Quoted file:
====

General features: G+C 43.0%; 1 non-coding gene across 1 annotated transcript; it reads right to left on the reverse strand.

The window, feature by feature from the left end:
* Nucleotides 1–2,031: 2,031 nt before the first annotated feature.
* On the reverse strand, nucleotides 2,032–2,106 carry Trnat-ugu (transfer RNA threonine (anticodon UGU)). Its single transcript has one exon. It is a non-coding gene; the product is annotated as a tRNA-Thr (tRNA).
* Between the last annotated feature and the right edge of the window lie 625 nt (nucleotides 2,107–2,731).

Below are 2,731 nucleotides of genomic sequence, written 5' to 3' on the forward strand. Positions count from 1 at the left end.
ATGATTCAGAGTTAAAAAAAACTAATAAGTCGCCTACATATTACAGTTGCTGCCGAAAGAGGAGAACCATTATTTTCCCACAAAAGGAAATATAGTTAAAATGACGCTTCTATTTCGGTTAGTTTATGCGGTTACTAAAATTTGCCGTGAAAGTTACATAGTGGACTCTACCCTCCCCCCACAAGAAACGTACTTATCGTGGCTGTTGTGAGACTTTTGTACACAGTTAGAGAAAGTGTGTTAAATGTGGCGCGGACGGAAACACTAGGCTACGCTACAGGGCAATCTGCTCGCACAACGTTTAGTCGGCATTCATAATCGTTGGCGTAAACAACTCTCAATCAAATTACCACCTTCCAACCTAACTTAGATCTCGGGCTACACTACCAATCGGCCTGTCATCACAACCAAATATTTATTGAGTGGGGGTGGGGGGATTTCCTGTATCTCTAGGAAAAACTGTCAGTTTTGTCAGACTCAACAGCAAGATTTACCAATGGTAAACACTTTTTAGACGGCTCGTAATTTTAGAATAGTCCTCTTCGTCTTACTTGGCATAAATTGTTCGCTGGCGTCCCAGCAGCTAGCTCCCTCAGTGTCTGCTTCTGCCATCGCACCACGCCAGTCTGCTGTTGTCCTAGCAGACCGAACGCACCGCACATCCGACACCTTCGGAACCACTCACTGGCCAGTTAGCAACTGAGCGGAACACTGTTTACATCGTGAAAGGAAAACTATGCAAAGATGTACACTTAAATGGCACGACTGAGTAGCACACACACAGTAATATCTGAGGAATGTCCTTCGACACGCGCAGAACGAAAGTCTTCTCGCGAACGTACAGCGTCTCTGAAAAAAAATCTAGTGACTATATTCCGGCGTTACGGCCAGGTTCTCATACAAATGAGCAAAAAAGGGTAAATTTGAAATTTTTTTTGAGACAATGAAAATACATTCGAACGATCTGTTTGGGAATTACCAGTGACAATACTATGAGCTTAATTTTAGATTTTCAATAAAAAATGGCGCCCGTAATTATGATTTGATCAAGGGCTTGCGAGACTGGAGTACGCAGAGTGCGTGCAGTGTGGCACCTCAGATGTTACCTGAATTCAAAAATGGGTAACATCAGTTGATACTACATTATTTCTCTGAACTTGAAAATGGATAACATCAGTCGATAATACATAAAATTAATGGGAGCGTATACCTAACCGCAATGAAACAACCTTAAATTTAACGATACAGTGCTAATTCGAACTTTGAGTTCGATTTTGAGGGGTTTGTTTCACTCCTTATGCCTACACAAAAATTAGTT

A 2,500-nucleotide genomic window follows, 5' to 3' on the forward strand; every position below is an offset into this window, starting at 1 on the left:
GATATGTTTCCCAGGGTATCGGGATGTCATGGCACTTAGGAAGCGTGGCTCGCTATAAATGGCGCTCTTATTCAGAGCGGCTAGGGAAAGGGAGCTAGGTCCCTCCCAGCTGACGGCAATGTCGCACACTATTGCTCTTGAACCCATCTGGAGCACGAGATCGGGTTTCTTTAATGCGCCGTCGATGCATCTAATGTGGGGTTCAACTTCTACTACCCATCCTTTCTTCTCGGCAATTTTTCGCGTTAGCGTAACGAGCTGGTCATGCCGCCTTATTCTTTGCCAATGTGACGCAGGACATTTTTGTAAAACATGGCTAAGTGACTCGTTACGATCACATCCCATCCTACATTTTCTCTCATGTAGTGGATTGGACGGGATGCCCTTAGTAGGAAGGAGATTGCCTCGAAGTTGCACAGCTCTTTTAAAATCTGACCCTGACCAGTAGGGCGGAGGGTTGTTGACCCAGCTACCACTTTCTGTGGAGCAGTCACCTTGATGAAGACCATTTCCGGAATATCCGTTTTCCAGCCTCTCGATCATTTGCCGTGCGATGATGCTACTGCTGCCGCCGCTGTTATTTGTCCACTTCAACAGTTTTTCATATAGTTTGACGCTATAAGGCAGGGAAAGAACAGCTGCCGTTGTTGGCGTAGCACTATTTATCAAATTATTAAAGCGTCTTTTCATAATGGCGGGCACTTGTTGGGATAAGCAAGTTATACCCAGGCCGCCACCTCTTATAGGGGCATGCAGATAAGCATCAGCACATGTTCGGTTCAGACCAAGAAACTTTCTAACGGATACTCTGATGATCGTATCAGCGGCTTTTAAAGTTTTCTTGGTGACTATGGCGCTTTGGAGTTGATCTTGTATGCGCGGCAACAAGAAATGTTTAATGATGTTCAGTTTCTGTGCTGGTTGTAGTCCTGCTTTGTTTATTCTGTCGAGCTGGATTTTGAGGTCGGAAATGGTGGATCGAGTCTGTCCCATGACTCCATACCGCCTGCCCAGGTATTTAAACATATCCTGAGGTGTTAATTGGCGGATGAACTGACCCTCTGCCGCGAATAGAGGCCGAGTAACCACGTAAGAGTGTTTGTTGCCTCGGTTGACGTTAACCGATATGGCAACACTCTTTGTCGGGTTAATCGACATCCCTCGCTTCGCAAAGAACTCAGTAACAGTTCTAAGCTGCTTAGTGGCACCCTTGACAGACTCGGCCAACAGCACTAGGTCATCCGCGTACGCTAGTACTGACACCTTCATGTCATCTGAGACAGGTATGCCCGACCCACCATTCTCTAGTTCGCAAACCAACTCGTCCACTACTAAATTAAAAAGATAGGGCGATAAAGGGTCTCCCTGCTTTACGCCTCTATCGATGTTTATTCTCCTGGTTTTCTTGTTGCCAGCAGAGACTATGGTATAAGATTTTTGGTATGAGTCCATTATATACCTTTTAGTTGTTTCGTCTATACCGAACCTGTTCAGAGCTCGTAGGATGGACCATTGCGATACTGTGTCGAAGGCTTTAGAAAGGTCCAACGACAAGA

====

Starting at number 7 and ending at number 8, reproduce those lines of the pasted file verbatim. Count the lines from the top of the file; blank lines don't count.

ATGATTCAGAGTTAAAAAAAACTAATAAGTCGCCTACATATTACAGTTGCTGCCGAAAGAGGAGAACCATTATTTTCCCACAAAAGGAAATATAGTTAAAATGACGCTTCTATTTCGGTTAGTTTATGCGGTTACTAAAATTTGCCGTGAAAGTTACATAGTGGACTCTACCCTCCCCCCACAAGAAACGTACTTATCGTGGCTGTTGTGAGACTTTTGTACACAGTTAGAGAAAGTGTGTTAAATGTGGCGCGGACGGAAACACTAGGCTACGCTACAGGGCAATCTGCTCGCACAACGTTTAGTCGGCATTCATAATCGTTGGCGTAAACAACTCTCAATCAAATTACCACCTTCCAACCTAACTTAGATCTCGGGCTACACTACCAATCGGCCTGTCATCACAACCAAATATTTATTGAGTGGGGGTGGGGGGATTTCCTGTATCTCTAGGAAAAACTGTCAGTTTTGTCAGACTCAACAGCAAGATTTACCAATGGTAAACACTTTTTAGACGGCTCGTAATTTTAGAATAGTCCTCTTCGTCTTACTTGGCATAAATTGTTCGCTGGCGTCCCAGCAGCTAGCTCCCTCAGTGTCTGCTTCTGCCATCGCACCACGCCAGTCTGCTGTTGTCCTAGCAGACCGAACGCACCGCACATCCGACACCTTCGGAACCACTCACTGGCCAGTTAGCAACTGAGCGGAACACTGTTTACATCGTGAAAGGAAAACTATGCAAAGATGTACACTTAAATGGCACGACTGAGTAGCACACACACAGTAATATCTGAGGAATGTCCTTCGACACGCGCAGAACGAAAGTCTTCTCGCGAACGTACAGCGTCTCTGAAAAAAAATCTAGTGACTATATTCCGGCGTTACGGCCAGGTTCTCATACAAATGAGCAAAAAAGGGTAAATTTGAAATTTTTTTTGAGACAATGAAAATACATTCGAACGATCTGTTTGGGAATTACCAGTGACAATACTATGAGCTTAATTTTAGATTTTCAATAAAAAATGGCGCCCGTAATTATGATTTGATCAAGGGCTTGCGAGACTGGAGTACGCAGAGTGCGTGCAGTGTGGCACCTCAGATGTTACCTGAATTCAAAAATGGGTAACATCAGTTGATACTACATTATTTCTCTGAACTTGAAAATGGATAACATCAGTCGATAATACATAAAATTAATGGGAGCGTATACCTAACCGCAATGAAACAACCTTAAATTTAACGATACAGTGCTAATTCGAACTTTGAGTTCGATTTTGAGGGGTTTGTTTCACTCCTTATGCCTACACAAAAATTAGTT

A 2,500-nucleotide genomic window follows, 5' to 3' on the forward strand; every position below is an offset into this window, starting at 1 on the left: